Wednesday, March 26, 2008

You can't be quiet

I am working on a commentary of Deuteronomy 13 for a lectureship in the fall. Manuscripts are due next week. I could not help, however, to point out God's view of tolerating sin.

Dt. 13:6-11
“If your brother, the son of your mother, your son or your daughter, the wife of your bosom, or your friend who is as your own soul, secretly entices you, saying, ‘Let us go and serve other gods,’ which you have not known, neither you nor your fathers, 7of the gods of the people which are all around you, near to you or far off from you, from one end of the earth to the other end of the earth, 8you shall not consent to him or listen to him, nor shall your eye pity him, nor shall you spare him or conceal him; 9but you shall surely kill him; your hand shall be first against him to put him to death, and afterward the hand of all the people. 10And you shall stone him with stones until he dies, because he sought to entice you away from the Lord your God, who brought you out of the land of Egypt, from the house of bondage. 11So all Israel shall hear and fear, and not again do such wickedness as this among you.

Sin often creeps into networks of family and friends. The temptation was for one loved one to woo another into idolatry and apostasy. This is often done in secret. How often a false teacher has moved into a city, made many friends, and secretly introduces false notions among the congregation.

They were not to yield to the idolater, or listen to him. They were not to pity him in such a way as to spare his destruction or to conceal him from others. They were not to lie to themselves or tolerate this abominable evil (Dt. 12:29-31). They were to expose this loved one and stone him. The close friend or relative who accused him was to be first to stone. God did not permit any tolerance.

Since the temptation came through a loved one, the tempted person would naturally feel compassion and be inclined to cover up the sin of his loved one. To yield to the temptation would certainly be sinful, but just as sinful was to conceal the sin or ignore the sin out of compassion. The tempter put his closest relatives in an awful predicament, making the relative have to choose between allegiance God and natural love for the offender. Here God steps in and insists that the tempted not be silent about the tempter; God would not tolerate the covering up of sin.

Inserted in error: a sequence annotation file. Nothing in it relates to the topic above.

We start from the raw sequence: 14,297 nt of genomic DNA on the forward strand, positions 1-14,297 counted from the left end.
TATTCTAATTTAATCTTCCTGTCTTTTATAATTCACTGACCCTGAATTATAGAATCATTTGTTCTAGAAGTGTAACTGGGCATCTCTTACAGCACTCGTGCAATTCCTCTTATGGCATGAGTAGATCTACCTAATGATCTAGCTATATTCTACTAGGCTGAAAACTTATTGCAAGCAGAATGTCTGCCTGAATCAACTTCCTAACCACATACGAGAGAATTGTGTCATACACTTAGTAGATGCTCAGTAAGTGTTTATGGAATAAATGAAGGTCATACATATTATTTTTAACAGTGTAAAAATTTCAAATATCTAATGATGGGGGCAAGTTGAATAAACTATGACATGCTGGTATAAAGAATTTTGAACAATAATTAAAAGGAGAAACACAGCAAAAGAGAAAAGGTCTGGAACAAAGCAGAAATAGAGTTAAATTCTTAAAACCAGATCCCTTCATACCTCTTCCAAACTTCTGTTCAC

It is easy at times to give our friends or relatives a pass on sin. When we do so, we are not doing any favors to the relative or to the Lord. A little leaven still leavens the whole lump of dough. Sin left to grow surely will infect many. You see, it is no good to take this compromise stand that we will only speak what we believe but will not speak out against what we believe is wrong. Paul rebuked Corinth for failing to discipline the sinful man in 1 Corinthians 5. The Lord Jesus rebuked Thyatira for tolerating Jezebel. On some things, there is no place for neutrality. Loyalty to God demands we speak out.

Love for God calls us to speak out.
Phil

2 comments:

Donnie Bates said...

Great post, Phil. I really like how Deut. 13 begins by pointing out that if a prophet or a dreamer tempts you to follow after other gods and he works a sign and the sign comes true, you still are not allowed to follow him; in other words, the sign coming true is not proof of God's blessings and approval. Too many in the church today believe that more smiling faces in an entertainment-style worship service, or greater numbers in attendance are proof of God's blessings so the change agents must be right.

Keep up the good work.

Donnie Bates

Rick said...

Your point is well taken and should be headed. I am teaching a 22 week series on Getting Acquainted with the Pentateuch. One passage that has caught my eye in light of your discussion here is Leviticus 5:1. I believe it is the key to understanding John 8 and the women caught in the very act of adultery. All the witnesses to the adultery were to be held responsible for the man that they let go and were to receive his punishment. Thus, "he who is without sin, cast the first stone."